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Guidelines to Writing an Imaginative Composition for the HSC

Writing an effective creative writing piece is developed merely through continuous practice. However, below are some helpful guidelines which will assist you in achieving maximum marks in the creative writing component of the HSC.

Question format:

  • Respond to a stimulus image/s
  • Respond to a stimulus statement, extract, quote and / or question
  • Respond to a combination of stimulus image / written text

Composition format:

  • The form required may be state explicitly within the question directions. For example, “Write an original short story in which you demonstrate…”
  • The form of your composition may be chosen by you, as stated in the question directions. For example, “Write an original composition in which you demonstrate…”

Your ability to sustain an imaginative composition in the form required or chose by you is factored into the final mark, so choose carefully if it is left up to you. Possible composition forms include:

Short story

Letter

Speech

Interview

Transcript

Dialogue / conversation

Script

Monologue

Confessional

Feature article

Vignette

 

Stylistic features:

It is imperative that the stimulus image and / or written text provided in the question be incorporated into your imaginative composition in a meaningful way. Do not simply make an incidental reference to the stimulus material to begin or finish your composition, or at some isolated point throughout your response.

Use the stimulus to create atmosphere, built a motif, establish a core concern, contribute to character development etc.

Consider what genre options are available to you. Does your idea for an imaginative composition lend itself towards:

  • Drama
  • Social satire
    • Romance
    • Allegory
    • Crime fiction?

The narrative perspective is an important consideration.

  1. First person narration will imbue the piece with a subjectivity and engage the responder more fully with the main character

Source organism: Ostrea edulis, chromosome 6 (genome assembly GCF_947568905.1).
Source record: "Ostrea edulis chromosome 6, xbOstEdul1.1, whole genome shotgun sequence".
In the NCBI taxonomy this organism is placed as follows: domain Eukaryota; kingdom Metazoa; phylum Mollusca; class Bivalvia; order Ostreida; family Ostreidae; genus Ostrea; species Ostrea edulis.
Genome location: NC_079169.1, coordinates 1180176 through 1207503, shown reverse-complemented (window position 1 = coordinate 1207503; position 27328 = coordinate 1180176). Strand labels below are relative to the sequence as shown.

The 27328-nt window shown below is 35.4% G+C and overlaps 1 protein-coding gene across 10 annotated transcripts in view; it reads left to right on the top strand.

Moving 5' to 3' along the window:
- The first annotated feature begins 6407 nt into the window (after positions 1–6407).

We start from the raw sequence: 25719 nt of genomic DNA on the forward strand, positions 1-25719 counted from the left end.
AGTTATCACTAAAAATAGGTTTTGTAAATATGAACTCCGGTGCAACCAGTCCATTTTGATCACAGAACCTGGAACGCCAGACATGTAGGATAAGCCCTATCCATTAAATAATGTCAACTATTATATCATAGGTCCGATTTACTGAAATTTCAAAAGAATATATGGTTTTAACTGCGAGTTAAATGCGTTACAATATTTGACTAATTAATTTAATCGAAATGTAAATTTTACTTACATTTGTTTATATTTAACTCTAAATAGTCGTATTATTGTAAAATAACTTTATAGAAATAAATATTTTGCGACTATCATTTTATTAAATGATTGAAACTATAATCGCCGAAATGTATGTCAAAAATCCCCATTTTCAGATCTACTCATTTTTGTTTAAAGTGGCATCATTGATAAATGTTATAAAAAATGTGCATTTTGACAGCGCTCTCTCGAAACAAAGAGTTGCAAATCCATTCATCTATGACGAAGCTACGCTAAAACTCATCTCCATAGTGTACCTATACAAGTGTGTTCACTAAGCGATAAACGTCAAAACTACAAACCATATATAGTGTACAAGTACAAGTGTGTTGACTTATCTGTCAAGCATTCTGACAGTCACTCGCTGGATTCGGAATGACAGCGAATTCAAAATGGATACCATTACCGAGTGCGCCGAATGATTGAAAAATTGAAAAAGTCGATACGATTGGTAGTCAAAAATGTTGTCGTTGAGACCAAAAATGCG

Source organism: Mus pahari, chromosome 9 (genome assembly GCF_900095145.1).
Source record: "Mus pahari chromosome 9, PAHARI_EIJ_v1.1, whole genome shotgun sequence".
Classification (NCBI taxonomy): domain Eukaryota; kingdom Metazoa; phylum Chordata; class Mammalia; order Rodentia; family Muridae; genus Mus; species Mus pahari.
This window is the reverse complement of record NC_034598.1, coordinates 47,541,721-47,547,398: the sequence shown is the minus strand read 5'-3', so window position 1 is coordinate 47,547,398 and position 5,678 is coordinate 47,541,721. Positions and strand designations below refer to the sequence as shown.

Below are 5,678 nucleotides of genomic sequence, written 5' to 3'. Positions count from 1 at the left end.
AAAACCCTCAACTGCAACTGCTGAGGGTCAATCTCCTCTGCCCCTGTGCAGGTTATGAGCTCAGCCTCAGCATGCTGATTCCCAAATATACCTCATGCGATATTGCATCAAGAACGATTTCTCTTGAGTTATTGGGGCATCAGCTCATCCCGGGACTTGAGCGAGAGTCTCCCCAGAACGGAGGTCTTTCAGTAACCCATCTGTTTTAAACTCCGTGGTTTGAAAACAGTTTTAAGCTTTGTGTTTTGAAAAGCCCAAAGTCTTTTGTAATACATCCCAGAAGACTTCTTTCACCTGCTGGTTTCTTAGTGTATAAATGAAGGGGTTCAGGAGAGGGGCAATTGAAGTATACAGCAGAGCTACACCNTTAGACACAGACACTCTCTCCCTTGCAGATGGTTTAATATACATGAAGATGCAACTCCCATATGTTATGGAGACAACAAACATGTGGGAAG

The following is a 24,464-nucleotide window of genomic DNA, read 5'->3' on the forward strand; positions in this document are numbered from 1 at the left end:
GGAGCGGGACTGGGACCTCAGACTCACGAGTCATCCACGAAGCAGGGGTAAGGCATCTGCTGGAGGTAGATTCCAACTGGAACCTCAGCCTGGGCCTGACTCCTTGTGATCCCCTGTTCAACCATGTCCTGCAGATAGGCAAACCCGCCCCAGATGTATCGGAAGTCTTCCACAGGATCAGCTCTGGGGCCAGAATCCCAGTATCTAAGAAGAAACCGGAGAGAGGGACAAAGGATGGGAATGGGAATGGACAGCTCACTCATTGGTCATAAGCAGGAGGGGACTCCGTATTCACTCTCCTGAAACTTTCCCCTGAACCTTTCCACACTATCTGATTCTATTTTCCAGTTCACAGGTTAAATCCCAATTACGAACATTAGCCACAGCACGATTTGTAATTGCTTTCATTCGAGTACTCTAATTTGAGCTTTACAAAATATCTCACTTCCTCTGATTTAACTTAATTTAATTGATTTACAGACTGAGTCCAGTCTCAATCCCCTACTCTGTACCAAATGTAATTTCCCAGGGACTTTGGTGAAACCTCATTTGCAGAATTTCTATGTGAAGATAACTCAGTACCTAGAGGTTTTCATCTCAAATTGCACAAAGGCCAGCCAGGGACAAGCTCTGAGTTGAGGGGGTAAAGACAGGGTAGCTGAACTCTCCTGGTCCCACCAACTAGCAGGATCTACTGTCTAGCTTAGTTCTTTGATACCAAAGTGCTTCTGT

2. Second person narration will assume control over the responder’s emotional / intellectual journey (difficult to sustain)
  3. Third person narration will provide a broader scope for composer commentary

The dominant tone of the narrative is important. It could be reflective, critical, didactic, sympathetic, disillusioned etc.

Consider what structure is best suited for the composition:

  • Retrospective
  • Linear or non-linear
  • Episodic
  • Circular
  • Parallel stories
  • Absurdist

Composition content:

You are required in your creative composition to demonstrate your knowledge, understanding and interpretation of your study of discoveries. How you do this, of course, is left to your own creativity.

Length:

You are given 40 minutes in the HSC to complete this section of Paper One. It is expected that students can write 800 to 1000 words in this time. As a page indication, this translates to an average of size full pages, yet this is greatly dependent on handwriting size.

Preparation:

Markers are skilled in identifying pre-prepared responses. Inadequate use of the stimulus material is a clear indicator of this.

Markers are also skilled in identifying unprepared responses. Inadequate length, familiar story lines and an unimaginative rehashing of the syllabus rubric are all clear indicators.

To prepare for the examination response:

  • Think about your narrative concepts early – you need to give yourself at least three options so that you are able to adapt your material to suit the question on the day
  • Read widely, taking note of the conceptual, structural or literary devices used
  • Incorporate time in your study program every fortnight to develop your ideas. Try different approaches, styles and forms
  • Put into practice any advice or feedback given in class, assessment or examination responses
  • Practice writing your imaginative composition under exam conditions (40 minutes)
  • Practice adapting a narrative into different compositional forms
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